So we clearly dropped the ball on this infection. Our constitution is a primary difference between the United States and governments that have been more successful in dealing with the pandemic. In the United States, due to its constitutional structure, the primary responsibility for public health rests with the states. In the ordinary course of daily life, this is not a problem, but in extraordinary times, such as a global pandemic, decisive national action is necessary. States and the federal government can activate emergency powers to expand their ability to protect the life and health of citizens.
When enacted, the resulting emergency government powers are sweeping, including halting business operations, restricting freedom of movement, limiting civil rights, and commandeering property. A primary concern with these orders is the state overstepping their authority when it is not necessary. However, in the COVID-19 epidemic, we have the opposite problem: the federal government has done too little. What should our society and our government learn from other countries' successful mitigation efforts? Here are some possible suggestions.
First, the stay-at-home orders need to continue until infection rates drop for at least 14 days. We need to get the incidence of infection low enough in the community that the risk of transmission to the still mostly susceptible population is small enough to allow more interaction between people. I do believe that these orders need to be more sharply focused. It is nonsensical for counties where there are only a few cases to be locked down because other areas of the state are seeing large numbers of infections. The one major caveat to this is that testing must be available so that there is an accurate assessment of the spread of COVID-19.
Everyone in the population, when out in indoor public spaces, needs to wear a mask. A recent study models the effect of wearing a surgical or homemade mask while in public spaces. There is also an excellent press article about the research. These scientists do a careful analysis and build a model to determine the effect of wearing a mask on the spread of the infection. Many different types of masks will work, including cloth ones. If 80% of a population begins wearing masks before day 50 of an epidemic, it can bring the infectivity rate low enough to stop the spread of disease. The most important effect of wearing a mask is preventing those who are sick from spreading it to others. In other words, wearing the mask protects others, not you. However, if everyone does it, the spread of the diseases becomes unsustainable. One of the most important findings of the model was that mask-wearing is more effective than stay-at-home orders. Most parts of the US are still in the early days of the epidemic and can implement this plan. I worry, however, that too many Americans will not follow this advice.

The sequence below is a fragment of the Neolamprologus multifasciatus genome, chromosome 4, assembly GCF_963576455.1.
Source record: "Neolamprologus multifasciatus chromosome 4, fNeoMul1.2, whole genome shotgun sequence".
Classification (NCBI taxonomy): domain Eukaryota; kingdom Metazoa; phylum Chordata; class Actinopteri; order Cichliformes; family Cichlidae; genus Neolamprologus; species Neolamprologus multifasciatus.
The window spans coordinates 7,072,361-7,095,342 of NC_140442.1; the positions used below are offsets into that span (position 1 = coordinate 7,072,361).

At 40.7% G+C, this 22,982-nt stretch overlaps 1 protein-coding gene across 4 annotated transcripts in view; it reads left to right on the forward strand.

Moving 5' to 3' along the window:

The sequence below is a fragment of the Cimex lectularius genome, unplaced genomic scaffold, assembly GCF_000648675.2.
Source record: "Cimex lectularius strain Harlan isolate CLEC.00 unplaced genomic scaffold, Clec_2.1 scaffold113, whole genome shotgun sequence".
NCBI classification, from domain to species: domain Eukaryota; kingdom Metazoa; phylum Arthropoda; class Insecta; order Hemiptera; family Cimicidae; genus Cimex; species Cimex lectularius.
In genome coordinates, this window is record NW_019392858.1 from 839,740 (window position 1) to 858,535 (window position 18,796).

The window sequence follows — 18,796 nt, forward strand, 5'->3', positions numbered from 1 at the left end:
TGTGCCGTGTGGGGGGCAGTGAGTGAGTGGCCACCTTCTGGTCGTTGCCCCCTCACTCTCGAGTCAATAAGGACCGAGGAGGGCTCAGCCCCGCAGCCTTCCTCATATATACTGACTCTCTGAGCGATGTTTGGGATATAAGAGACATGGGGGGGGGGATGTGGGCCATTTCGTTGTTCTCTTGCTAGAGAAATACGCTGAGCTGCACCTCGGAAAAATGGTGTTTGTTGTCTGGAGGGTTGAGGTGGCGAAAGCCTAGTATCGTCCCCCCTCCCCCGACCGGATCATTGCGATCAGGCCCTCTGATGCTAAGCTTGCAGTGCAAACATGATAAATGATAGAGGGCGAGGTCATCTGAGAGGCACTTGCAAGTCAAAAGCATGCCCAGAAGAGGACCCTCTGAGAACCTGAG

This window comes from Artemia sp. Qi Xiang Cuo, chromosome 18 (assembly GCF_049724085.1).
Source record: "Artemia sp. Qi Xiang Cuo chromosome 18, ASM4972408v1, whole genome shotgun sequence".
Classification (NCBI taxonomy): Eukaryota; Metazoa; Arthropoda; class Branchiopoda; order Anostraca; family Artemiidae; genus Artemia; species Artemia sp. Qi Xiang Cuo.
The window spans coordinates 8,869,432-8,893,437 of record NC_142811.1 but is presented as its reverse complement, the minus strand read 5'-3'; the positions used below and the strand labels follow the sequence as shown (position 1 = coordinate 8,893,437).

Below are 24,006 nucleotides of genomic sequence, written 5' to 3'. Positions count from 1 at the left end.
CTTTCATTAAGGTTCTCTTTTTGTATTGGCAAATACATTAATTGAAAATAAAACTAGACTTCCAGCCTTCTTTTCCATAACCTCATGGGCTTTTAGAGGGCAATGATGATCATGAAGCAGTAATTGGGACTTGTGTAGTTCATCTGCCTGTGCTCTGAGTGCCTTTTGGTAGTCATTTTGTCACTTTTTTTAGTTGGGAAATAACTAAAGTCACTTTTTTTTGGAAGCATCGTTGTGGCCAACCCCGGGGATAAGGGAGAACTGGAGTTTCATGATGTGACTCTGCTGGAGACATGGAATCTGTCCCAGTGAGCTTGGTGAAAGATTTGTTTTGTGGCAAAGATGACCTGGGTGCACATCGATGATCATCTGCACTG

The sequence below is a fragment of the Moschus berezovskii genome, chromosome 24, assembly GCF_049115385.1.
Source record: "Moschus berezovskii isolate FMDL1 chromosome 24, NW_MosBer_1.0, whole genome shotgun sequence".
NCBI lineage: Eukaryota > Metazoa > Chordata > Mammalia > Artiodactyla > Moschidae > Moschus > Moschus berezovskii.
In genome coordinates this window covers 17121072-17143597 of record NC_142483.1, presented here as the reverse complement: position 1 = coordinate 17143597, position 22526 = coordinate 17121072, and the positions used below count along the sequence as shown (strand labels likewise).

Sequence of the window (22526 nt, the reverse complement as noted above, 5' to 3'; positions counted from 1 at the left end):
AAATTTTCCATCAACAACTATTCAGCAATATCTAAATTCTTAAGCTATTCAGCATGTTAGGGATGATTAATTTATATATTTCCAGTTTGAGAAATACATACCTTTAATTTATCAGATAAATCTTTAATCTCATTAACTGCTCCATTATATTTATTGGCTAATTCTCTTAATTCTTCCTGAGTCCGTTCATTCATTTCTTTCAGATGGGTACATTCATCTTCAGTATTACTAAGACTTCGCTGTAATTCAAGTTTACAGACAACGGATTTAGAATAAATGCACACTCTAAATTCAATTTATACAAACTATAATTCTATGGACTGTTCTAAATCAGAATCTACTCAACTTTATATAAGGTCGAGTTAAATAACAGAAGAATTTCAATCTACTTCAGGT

Testing has to increase to the level that anyone who needs a test can get tested. Testings must include routine surveillance of all healthcare workers, anyone with potential symptoms, and their recent contacts. Tests must be available to everyone who fits the case description of COVID-19, not just those with severe illness. Widespread testing will give a better understanding of disease incidence. The good news here is that testing capacity in the US is increasing and surpassing the need in some places. For example, Wisconsin currently can perform 15,000 tests a day, yet doctors are only ordering 3,000 to 4,000.
Ideally, those with moderate illness should be quarantined in locations away from others. While self-quarantine is possible for those who have enough room in their homes, patients in crowded living conditions (e. g., dorms, apartment buildings, prisons) need to have alternative accommodations to prevent the spread of illness.
A contact tracing mechanism must be developed and deployed. The ones used in China and South Korea are probably not compatible with the attitudes and laws about privacy in the United States. However, groups are developing other solutions that can achieve the same goal without the invasion of privacy the current solutions entail. Both Apple and Google announced that their phones would have this capability by mid-May of 2020. Unfortunately, a misguided obsession with privacy rights, in my opinion, is polluting this effort. Both Google and Apple are refusing to allow these apps to record locations so that detailed routes and times of ill individuals can be cross-matched against others. This kind of detail is essential for public health departments. It is especially ironic considering the massive amount of information Facebook and Google collect on users of their systems.
Figure 14.4. Contact Tracing App.
The contact tracing application depends on the ability of phones that are adjacent to each other to communicate. This interfacing enables your phones to keep track of your contacts with pinpoint precision.
If we had implemented these five steps, we could have bought more time for scientists to develop effective treatments and, eventually, a vaccine. Marcel Salathé (an epidemiologist) & Nicky Case (a programmer and artist) lay out a compelling case to guide the future reaction. I encourage you to read their analysis. Our country acted too late to take advantage of many of these measures. However, the rapid development of vaccines helped to protect people from serious illness and death for those who took them.